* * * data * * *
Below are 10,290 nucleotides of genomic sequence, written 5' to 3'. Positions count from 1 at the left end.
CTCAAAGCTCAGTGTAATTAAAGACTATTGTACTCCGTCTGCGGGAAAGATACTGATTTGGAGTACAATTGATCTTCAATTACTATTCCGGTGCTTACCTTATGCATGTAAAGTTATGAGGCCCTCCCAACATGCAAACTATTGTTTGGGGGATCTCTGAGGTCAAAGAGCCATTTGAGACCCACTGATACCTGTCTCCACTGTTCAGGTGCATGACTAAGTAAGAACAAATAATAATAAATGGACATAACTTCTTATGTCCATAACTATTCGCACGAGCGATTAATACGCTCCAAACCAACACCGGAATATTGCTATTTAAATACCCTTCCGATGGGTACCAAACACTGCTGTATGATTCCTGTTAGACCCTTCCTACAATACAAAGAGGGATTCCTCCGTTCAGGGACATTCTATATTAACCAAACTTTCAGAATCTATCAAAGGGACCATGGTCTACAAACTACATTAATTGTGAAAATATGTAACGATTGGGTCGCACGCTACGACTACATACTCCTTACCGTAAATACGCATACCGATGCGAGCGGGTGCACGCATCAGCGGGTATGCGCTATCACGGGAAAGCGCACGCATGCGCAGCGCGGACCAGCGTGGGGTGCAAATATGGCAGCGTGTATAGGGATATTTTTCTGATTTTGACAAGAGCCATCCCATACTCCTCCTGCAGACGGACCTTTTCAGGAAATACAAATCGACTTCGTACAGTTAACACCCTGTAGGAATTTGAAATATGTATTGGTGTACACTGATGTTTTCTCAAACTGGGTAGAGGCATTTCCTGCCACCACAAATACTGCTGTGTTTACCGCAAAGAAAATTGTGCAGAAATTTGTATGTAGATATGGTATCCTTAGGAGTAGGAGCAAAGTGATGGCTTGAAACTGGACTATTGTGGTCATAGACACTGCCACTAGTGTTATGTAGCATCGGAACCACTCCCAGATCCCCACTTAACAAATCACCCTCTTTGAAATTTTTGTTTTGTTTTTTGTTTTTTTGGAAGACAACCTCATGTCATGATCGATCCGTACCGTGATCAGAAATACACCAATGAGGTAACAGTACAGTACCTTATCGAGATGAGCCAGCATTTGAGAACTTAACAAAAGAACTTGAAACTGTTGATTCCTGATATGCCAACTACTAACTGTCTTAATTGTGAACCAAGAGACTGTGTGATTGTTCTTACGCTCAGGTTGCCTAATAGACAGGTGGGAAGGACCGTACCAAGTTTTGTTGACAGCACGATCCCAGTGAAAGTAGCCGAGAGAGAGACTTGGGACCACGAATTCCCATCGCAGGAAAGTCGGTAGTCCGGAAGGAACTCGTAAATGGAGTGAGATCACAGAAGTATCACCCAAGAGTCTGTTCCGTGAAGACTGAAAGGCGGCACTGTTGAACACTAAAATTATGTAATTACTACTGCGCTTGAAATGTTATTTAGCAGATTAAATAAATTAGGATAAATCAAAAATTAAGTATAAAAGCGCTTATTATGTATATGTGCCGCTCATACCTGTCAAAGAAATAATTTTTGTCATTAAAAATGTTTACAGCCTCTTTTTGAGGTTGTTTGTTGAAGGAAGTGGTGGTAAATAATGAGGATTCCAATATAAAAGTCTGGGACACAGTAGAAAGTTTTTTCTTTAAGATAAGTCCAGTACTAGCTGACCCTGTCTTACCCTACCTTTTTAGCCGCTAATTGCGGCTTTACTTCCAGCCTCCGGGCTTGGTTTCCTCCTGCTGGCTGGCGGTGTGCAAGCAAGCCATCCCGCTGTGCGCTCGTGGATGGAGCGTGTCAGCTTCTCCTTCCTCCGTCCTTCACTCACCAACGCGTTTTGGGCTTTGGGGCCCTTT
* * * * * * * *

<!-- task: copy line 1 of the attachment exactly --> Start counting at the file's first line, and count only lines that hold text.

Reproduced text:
Below are 10,290 nucleotides of genomic sequence, written 5' to 3'. Positions count from 1 at the left end.